New Transfusion Threshold Affirmed for Cardiac Surgery


A restrictive transfusion strategy was non-inferior versus a liberal approach for cardiac surgery.

Dr David Mazer

C. David Mazer, MD, from the St. Michael's Hospital and the Keenan Research Centre for Biomedical Science

C. David Mazer, MD

A restrictive red blood cell (RBC) transfusion strategy was non-inferior compared with a more liberal approach for patients undergoing cardiac surgery, according to phase 3 findings from the TRICS-III trial presented at the 2017 AHA Annual Meeting and simultaneously published in the New England Journal of Medicine.

In the large international trial, death from any cause, myocardial infarction (MI), stroke, or new-onset renal failure with dialysis by hospital discharge or by day 28 (the primary composite end point of the study) occurred in 11.4% of those in the restrictive group compared with 12.5% of those in the liberal threshold arm (odds ratio [OR], 0.90; 95% CI, 0.76-1.07). For the noninferiority analysis, this demonstrated a P value of <.001. Additionally, the two groups were also similar for secondary end points.

"The results were quite clear in establishing the noninferiority of the restrictive strategy for transfusion in cardiac surgery, that is there was no significant differences between groups in the primary outcome or any of the components of the primary outcomes, and the secondary outcomes," said lead investigator C. David Mazer, MD, from the St. Michael's Hospital and the Keenan Research Centre for Biomedical Science. "It will inform upcoming revisions to guidelines for care of patients undergoing cardiac surgery. I think it will provide the basis on which patients who are undergoing cardiac surgery will be transfused in the future."

In the open-label trial, 5243 patients were randomized to a restrictive RBC transfusion threshold of <7.5 g/dL hemoglobin or a liberal threshold of <9.5 g/dL. In the restrictive group, the <7.5 g/dL limit was started at the time of anesthesia and remained through discharge. In the liberal group, the limit was <9.5 g/dL in the operating room and intensive care unit (ICU) and was <8.5 g/dL in the non-ICU hospital ward through discharge.

Baseline characteristics were similar across groups, with a mean age of 72 years (±10). The mean EuroSCORE was 7.8 (±1.9). Overall, 35.4% of patients were women and surgeries consisted of coronary-artery bypass grafting (CABG) alone (26.1%), CABG with another procedure (27.7%), and a non-CABG procedure (46.2%).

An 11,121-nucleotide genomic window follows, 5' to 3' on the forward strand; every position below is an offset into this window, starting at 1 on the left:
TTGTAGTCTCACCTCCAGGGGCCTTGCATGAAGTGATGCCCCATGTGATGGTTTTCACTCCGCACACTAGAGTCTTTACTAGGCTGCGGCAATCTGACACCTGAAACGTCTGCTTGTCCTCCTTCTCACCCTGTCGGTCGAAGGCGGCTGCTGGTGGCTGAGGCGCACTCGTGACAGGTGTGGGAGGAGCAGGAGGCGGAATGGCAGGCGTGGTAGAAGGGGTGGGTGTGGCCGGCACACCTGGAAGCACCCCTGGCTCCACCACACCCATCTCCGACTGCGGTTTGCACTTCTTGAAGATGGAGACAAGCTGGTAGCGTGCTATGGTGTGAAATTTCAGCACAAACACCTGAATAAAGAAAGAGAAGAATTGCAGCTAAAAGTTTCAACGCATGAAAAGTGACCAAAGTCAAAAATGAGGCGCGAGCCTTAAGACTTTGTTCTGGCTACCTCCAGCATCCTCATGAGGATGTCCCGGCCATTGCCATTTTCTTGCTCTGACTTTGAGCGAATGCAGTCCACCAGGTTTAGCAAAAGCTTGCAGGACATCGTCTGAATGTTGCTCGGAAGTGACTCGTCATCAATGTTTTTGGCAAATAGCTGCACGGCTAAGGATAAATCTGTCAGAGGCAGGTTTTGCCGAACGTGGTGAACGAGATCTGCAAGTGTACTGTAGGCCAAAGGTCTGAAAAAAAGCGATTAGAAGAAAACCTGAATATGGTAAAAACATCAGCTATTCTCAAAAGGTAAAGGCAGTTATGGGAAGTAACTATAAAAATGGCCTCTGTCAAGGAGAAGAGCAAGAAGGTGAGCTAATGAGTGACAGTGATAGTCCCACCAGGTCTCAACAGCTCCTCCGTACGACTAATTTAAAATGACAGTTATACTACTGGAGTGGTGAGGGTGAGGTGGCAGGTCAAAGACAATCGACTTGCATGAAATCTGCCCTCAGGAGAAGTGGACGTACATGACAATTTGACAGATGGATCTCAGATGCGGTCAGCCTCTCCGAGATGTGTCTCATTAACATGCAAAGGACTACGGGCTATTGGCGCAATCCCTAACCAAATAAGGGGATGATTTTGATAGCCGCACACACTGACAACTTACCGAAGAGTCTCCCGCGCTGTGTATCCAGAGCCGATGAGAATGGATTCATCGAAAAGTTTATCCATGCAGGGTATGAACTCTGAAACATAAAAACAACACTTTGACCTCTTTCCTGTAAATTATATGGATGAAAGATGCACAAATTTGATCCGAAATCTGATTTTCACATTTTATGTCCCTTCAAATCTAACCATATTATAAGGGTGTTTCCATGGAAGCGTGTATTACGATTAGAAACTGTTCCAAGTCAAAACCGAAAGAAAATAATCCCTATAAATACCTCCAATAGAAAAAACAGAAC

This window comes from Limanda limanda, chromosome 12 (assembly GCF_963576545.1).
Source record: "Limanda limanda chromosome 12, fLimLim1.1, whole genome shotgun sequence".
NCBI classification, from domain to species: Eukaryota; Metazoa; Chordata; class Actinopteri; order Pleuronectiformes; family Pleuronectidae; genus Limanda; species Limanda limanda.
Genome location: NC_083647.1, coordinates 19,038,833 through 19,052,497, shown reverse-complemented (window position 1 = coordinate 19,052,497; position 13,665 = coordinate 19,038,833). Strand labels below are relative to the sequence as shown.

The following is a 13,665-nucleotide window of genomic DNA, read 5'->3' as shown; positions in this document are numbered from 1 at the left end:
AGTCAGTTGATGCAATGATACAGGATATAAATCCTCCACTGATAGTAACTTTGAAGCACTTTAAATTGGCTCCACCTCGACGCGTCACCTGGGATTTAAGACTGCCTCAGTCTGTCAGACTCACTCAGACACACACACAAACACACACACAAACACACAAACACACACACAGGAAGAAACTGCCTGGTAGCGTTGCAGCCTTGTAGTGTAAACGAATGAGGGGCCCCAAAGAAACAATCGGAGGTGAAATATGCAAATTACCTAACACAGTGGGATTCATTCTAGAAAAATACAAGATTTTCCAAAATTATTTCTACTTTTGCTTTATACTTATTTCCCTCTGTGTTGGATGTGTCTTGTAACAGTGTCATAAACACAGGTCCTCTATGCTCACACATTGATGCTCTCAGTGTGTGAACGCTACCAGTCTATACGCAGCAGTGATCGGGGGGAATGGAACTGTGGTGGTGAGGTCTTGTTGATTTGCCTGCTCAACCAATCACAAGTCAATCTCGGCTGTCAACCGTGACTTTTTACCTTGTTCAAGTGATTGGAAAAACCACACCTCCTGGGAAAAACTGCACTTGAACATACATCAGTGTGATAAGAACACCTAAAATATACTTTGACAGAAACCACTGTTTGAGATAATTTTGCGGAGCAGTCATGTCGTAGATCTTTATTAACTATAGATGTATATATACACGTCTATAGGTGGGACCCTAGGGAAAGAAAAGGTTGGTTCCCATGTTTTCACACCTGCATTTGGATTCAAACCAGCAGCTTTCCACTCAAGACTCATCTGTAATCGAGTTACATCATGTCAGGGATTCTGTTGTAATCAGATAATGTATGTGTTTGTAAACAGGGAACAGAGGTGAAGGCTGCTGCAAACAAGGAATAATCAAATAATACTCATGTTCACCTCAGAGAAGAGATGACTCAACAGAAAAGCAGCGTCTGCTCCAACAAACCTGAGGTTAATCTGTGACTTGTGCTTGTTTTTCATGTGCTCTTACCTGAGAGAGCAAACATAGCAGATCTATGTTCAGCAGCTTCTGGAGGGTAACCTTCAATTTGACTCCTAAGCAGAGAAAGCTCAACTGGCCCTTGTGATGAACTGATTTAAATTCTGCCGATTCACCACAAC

Most events in the composite end point were MIs (5.9% in each group). The mortality rate was 3% in the restrictive group compared with 3.6% for the liberal threshold group (OR, 0.85; 95% CI, 0.62-1.16). In the restrictive and liberal groups, respectively, stroke was experienced by 1.9% and 2.0% of patients and renal failure with dialysis was seen in 2.5% and 3.0% of patients.

Transfusion was required for 52.3% of those in the restrictive group versus 72.6% of those in the liberal group, representing a significant reduction in the number of RBC transfusions needed (OR, 0.41; 95% CI, 0.37-0.47). The median number of RBC transfusions was 2 in the restrictive group versus 3 in the liberal arm.

"Noninferiority was consistent throughout both the prespecified subgroup analyses and the sensitivity analyses," noted Mazer. "One other component that was clearly demonstrated with this trial was that patients who were assigned to the restrictive transfusion were less likely to be transfused with allogeneic blood and when they were transfused they received fewer units of allogeneic blood than the liberal group."

Findings from the study provides data to support an evolution in care that was already under way at many institutions, he noted. Moreover, the study was conducted at several types of institutions globally, providing broad applicability to most settings.

"This provides for the first time a very high level of evidence that is broadly generalizable given the number sites in the study, there were 73 sites in 19 countries in every continent in the world, except Antarctica. I think there is broad generalizability of the findings," Mazer concluded.

Mazer CD, Whitlock RP, Fergusson DA, et al. Restrictive or Liberal Red-Cell Transfusion for Cardiac Surgery. N Engl J Med. 2017;11:DOI: 10.1056/NEJMoa1711818.

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